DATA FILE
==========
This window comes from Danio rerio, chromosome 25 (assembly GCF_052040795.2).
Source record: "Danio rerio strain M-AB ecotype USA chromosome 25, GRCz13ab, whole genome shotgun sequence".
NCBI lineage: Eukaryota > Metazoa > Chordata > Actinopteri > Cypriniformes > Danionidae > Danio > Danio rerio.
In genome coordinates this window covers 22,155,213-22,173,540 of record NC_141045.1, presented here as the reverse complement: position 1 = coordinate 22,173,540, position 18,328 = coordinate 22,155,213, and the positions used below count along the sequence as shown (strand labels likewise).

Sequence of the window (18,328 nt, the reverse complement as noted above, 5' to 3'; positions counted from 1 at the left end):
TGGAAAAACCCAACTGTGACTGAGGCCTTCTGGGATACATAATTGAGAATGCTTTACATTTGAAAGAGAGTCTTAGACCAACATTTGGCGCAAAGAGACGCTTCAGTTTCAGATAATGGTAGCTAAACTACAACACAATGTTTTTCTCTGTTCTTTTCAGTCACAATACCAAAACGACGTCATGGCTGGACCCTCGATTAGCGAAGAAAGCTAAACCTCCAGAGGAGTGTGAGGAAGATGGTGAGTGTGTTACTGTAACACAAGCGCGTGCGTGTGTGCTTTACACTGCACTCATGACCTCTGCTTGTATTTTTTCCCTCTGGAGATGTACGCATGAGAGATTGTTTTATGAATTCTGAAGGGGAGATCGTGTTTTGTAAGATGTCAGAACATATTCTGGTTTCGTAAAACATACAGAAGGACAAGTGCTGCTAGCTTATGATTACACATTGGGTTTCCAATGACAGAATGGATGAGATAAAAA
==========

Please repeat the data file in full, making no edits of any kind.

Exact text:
This window comes from Danio rerio, chromosome 25 (assembly GCF_052040795.2).
Source record: "Danio rerio strain M-AB ecotype USA chromosome 25, GRCz13ab, whole genome shotgun sequence".
NCBI lineage: Eukaryota > Metazoa > Chordata > Actinopteri > Cypriniformes > Danionidae > Danio > Danio rerio.
In genome coordinates this window covers 22,155,213-22,173,540 of record NC_141045.1, presented here as the reverse complement: position 1 = coordinate 22,173,540, position 18,328 = coordinate 22,155,213, and the positions used below count along the sequence as shown (strand labels likewise).

Sequence of the window (18,328 nt, the reverse complement as noted above, 5' to 3'; positions counted from 1 at the left end):
TGGAAAAACCCAACTGTGACTGAGGCCTTCTGGGATACATAATTGAGAATGCTTTACATTTGAAAGAGAGTCTTAGACCAACATTTGGCGCAAAGAGACGCTTCAGTTTCAGATAATGGTAGCTAAACTACAACACAATGTTTTTCTCTGTTCTTTTCAGTCACAATACCAAAACGACGTCATGGCTGGACCCTCGATTAGCGAAGAAAGCTAAACCTCCAGAGGAGTGTGAGGAAGATGGTGAGTGTGTTACTGTAACACAAGCGCGTGCGTGTGTGCTTTACACTGCACTCATGACCTCTGCTTGTATTTTTTCCCTCTGGAGATGTACGCATGAGAGATTGTTTTATGAATTCTGAAGGGGAGATCGTGTTTTGTAAGATGTCAGAACATATTCTGGTTTCGTAAAACATACAGAAGGACAAGTGCTGCTAGCTTATGATTACACATTGGGTTTCCAATGACAGAATGGATGAGATAAAAA